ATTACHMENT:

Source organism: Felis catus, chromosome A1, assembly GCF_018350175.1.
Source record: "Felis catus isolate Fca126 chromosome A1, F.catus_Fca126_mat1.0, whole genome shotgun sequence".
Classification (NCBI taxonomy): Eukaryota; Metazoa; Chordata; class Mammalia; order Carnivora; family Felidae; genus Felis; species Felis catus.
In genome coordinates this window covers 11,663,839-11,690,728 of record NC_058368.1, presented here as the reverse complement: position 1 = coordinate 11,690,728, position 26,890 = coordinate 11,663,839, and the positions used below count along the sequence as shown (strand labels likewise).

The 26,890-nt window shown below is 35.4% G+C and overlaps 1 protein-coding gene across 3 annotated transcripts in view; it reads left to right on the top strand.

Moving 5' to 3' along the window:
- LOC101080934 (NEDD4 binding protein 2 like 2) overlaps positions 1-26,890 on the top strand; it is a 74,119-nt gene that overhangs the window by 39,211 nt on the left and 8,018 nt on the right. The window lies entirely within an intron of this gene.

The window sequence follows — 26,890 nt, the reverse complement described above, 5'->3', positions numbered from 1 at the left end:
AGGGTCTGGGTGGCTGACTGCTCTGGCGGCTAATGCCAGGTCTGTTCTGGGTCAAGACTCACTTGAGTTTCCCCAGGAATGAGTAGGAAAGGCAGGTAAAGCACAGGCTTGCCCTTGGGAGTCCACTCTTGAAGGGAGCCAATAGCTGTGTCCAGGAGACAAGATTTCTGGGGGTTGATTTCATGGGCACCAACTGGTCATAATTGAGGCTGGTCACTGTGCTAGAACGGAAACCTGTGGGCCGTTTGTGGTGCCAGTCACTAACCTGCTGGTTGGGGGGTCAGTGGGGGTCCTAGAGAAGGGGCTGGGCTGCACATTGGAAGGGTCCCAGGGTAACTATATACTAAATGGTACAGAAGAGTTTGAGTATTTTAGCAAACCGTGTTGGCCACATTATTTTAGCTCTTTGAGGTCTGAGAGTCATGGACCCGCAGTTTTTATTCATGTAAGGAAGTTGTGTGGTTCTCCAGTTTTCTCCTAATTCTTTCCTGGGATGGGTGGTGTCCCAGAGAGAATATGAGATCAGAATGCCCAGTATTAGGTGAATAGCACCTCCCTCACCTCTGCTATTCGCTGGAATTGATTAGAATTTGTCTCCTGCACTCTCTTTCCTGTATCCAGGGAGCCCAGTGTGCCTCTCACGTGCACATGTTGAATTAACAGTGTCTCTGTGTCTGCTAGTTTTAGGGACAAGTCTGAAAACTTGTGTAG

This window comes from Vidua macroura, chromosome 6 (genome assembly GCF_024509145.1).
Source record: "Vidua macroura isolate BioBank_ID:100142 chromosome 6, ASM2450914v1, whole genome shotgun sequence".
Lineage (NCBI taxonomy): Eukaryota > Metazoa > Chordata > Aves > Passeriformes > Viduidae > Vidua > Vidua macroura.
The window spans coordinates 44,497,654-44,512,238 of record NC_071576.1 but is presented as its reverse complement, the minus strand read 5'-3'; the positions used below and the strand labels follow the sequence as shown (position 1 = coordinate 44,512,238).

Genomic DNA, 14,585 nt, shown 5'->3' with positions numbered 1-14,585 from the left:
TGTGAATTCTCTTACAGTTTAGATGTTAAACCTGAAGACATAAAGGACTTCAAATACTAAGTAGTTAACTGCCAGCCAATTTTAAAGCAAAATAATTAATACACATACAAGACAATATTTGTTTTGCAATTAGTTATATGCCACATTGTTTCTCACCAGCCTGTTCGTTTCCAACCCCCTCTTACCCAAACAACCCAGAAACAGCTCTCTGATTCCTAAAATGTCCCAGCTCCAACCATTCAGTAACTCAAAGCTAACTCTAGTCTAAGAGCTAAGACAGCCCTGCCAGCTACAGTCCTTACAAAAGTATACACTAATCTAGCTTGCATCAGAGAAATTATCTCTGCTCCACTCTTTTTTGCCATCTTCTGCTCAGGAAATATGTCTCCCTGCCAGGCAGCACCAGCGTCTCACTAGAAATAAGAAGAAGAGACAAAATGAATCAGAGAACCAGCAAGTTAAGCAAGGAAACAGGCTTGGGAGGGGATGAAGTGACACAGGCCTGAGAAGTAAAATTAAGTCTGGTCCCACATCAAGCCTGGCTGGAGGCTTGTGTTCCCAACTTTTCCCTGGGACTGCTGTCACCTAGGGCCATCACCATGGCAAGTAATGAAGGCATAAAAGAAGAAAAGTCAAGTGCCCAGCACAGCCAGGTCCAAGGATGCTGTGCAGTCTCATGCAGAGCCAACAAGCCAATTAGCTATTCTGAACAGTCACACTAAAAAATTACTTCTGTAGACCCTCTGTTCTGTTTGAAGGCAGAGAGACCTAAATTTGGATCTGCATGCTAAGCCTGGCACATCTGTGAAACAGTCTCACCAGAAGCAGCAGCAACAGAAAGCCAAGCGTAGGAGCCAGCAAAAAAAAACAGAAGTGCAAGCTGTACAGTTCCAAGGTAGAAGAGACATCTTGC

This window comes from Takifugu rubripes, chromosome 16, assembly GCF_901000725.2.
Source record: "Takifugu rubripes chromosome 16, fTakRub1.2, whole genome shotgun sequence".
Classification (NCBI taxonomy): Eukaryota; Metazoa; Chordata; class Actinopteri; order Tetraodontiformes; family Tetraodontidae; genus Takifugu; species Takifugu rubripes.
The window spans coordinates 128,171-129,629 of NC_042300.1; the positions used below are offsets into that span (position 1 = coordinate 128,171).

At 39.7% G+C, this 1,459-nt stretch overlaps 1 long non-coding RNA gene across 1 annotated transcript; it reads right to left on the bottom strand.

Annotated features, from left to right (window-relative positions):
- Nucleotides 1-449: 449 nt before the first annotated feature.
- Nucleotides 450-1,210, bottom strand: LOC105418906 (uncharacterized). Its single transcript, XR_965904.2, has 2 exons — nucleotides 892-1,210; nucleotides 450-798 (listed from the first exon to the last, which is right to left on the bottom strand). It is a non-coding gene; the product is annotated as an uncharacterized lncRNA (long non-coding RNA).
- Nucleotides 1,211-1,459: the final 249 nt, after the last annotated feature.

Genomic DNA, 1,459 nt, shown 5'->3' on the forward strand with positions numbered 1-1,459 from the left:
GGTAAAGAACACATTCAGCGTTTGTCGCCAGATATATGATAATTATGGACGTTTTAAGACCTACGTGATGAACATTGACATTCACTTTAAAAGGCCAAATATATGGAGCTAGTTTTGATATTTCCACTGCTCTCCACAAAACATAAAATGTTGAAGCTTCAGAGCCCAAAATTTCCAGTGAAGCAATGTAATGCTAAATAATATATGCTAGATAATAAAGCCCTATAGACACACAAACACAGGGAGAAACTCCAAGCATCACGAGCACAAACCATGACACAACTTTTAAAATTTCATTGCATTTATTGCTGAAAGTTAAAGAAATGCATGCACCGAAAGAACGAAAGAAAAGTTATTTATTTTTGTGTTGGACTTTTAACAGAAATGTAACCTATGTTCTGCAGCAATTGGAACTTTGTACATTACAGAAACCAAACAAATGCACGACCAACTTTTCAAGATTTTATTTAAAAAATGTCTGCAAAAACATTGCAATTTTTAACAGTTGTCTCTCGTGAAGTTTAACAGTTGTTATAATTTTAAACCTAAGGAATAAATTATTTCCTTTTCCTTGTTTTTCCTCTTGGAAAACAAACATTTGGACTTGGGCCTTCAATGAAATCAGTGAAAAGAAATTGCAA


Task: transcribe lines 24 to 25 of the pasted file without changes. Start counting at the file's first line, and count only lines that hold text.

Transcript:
- Nucleotides 1,211-1,459: the final 249 nt, after the last annotated feature.

Genomic DNA, 1,459 nt, shown 5'->3' on the forward strand with positions numbered 1-1,459 from the left: